We booked the first night in Havana as advised and went to Varadero the next morning. We could not find any casa that had a free room and ended up having to book a hotel room for our first night in Varadero! We got sick of dragging our things and knocking on doors of casas we found on Cuba Junky (FYI, amazingly helpful app) as they were all full for the night and the only other option was a hotel. We managed to find a casa for the second night thanks to family connections of the owner of a fully booked one. Not wanting to have the same difficulties in our other destinations, we called the casas before and arranged rooms. Also note that Havana is full of tourists all year round now so definitely try to book a room there for the whole of your stay before even leaving for Cuba.

Car rental

Parque Central, Havana

To rent a car or not to rent a car? We wanted to rent a car and then drive around the island to avoid the Viazul tourist bus but the rent a car prices were ridiculously high and in the end we took the bus. We did not prebook tickets, we just got to the bus station early enough to buy them before they sold out. The roads did seem to be quite dilapidated and the petrol stations scars. I’d say rent a car would be worth it if there are 4 people travelling and want to see as much of the island as possible.

When to go

Pick the period when you want to go so you don’t end up there during a rainy season. I don’t know if you have seen the news from several months back, but the streets of Havana were rivers during the hurricanes. When we arrived there was a big storm and some streets and main roads genuinely were flooded with at least 50 cm of water and more. As I mentioned, we went the third weekend of April to first weekend of May and apart from that one storm, the weather was perfect for a Caribbean holiday. Now that I am typing this it occurs to me that checking the weather should probably be the thing to do before booking the tickets 😀 Well if you already have the tickets and are just checking the weather now, at least you’ll know if you need to pack a dingy.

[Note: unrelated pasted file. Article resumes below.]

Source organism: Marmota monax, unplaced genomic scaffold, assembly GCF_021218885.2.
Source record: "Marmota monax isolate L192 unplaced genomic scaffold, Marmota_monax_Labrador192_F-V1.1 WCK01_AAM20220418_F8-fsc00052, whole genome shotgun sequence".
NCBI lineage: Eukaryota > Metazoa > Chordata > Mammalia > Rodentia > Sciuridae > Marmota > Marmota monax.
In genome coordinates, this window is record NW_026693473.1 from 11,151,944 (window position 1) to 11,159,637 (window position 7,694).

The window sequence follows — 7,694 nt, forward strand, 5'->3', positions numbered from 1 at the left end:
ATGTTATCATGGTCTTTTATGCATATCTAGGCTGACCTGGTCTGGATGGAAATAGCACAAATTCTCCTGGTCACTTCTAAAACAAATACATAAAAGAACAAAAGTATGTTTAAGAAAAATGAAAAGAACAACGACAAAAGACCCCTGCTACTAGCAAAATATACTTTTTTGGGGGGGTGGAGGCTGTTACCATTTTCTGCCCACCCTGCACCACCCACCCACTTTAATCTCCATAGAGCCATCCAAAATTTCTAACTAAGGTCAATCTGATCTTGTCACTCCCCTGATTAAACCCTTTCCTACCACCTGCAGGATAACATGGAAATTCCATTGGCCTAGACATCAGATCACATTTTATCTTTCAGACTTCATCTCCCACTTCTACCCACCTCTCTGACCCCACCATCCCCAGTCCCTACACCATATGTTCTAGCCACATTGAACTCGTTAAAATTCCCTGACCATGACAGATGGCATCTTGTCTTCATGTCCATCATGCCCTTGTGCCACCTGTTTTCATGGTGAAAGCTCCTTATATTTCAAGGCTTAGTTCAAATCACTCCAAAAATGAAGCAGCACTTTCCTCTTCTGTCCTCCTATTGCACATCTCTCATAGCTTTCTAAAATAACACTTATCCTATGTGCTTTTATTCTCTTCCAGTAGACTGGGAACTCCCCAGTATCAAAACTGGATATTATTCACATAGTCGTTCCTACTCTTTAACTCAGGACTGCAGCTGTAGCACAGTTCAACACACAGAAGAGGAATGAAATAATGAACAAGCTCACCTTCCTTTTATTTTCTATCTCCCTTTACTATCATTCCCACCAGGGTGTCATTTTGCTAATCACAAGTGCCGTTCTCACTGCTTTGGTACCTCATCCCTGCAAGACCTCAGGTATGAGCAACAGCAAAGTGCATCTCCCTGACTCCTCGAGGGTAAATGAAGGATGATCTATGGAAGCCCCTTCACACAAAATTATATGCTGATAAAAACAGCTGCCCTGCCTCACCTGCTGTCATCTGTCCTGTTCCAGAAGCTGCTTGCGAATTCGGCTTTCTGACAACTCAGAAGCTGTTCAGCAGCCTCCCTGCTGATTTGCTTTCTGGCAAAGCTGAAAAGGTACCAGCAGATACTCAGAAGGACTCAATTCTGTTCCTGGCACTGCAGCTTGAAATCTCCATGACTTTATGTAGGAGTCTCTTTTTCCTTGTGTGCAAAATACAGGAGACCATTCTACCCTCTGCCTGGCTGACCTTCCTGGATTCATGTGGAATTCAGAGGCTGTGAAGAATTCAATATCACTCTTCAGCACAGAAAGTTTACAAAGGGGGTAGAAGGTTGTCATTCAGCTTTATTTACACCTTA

Money

IMG_20170619_134008_528
CUC (on the left) vs. moneda nacional (Che and friends). The paper with a lovely pink stamp is the visa

Learn about the dual monetary system so you don’t get confused (or swindled) when you get there. In short, colourful notes are CUCs (Cuban convertible pesos) and the “dull” coloured ones with their national heroes are pesos or moneda nacional. When we were there 1CUC (cca 80 pence in 2017) was 24 pesos nacional. However, their national pesos make for beautiful souvenirs ❤

Do not be discouraged, the trip to Cuba is worth every hassle and stress we went through. Just get yourself a guide book (check the local library for the latest one), sort your accommodation (Cuba Junky should help), make sure you have enough batteries and paracetamol/medicine, grab a basic Spanish dictionary if you do not speak Spanish (or Russian, Russian will be very helpful in some parts) and get ready for some imaginative conversations and situations. Cuba is an amazing country and its people friendly and helpful. Oh, and make sure you have enough money on you as the articles online stating Cuba is not as cheap as you think are all true.